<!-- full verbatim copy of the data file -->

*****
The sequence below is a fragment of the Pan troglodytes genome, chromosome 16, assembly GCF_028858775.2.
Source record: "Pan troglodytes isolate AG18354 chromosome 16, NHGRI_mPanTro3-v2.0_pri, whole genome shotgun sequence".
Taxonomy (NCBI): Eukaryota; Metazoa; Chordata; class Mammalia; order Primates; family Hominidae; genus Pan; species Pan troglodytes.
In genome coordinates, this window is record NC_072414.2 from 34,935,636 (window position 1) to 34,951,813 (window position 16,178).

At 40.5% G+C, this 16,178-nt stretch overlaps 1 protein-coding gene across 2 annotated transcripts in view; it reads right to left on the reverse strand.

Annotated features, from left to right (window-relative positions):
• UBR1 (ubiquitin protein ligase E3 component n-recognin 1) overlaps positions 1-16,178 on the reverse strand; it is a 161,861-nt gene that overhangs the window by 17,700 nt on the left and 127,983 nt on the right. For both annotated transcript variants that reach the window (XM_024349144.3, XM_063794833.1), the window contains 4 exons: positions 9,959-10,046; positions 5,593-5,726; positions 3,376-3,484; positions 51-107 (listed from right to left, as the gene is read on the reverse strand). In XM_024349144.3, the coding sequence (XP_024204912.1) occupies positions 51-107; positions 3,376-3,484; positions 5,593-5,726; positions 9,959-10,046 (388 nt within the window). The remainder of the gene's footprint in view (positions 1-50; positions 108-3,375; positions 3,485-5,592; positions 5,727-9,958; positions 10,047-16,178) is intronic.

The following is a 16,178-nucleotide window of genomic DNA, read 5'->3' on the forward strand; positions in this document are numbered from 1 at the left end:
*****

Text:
The sequence below is a fragment of the Pan troglodytes genome, chromosome 16, assembly GCF_028858775.2.
Source record: "Pan troglodytes isolate AG18354 chromosome 16, NHGRI_mPanTro3-v2.0_pri, whole genome shotgun sequence".
Taxonomy (NCBI): Eukaryota; Metazoa; Chordata; class Mammalia; order Primates; family Hominidae; genus Pan; species Pan troglodytes.
In genome coordinates, this window is record NC_072414.2 from 34,935,636 (window position 1) to 34,951,813 (window position 16,178).

At 40.5% G+C, this 16,178-nt stretch overlaps 1 protein-coding gene across 2 annotated transcripts in view; it reads right to left on the reverse strand.

Annotated features, from left to right (window-relative positions):
• UBR1 (ubiquitin protein ligase E3 component n-recognin 1) overlaps positions 1-16,178 on the reverse strand; it is a 161,861-nt gene that overhangs the window by 17,700 nt on the left and 127,983 nt on the right. For both annotated transcript variants that reach the window (XM_024349144.3, XM_063794833.1), the window contains 4 exons: positions 9,959-10,046; positions 5,593-5,726; positions 3,376-3,484; positions 51-107 (listed from right to left, as the gene is read on the reverse strand). In XM_024349144.3, the coding sequence (XP_024204912.1) occupies positions 51-107; positions 3,376-3,484; positions 5,593-5,726; positions 9,959-10,046 (388 nt within the window). The remainder of the gene's footprint in view (positions 1-50; positions 108-3,375; positions 3,485-5,592; positions 5,727-9,958; positions 10,047-16,178) is intronic.

The following is a 16,178-nucleotide window of genomic DNA, read 5'->3' on the forward strand; positions in this document are numbered from 1 at the left end: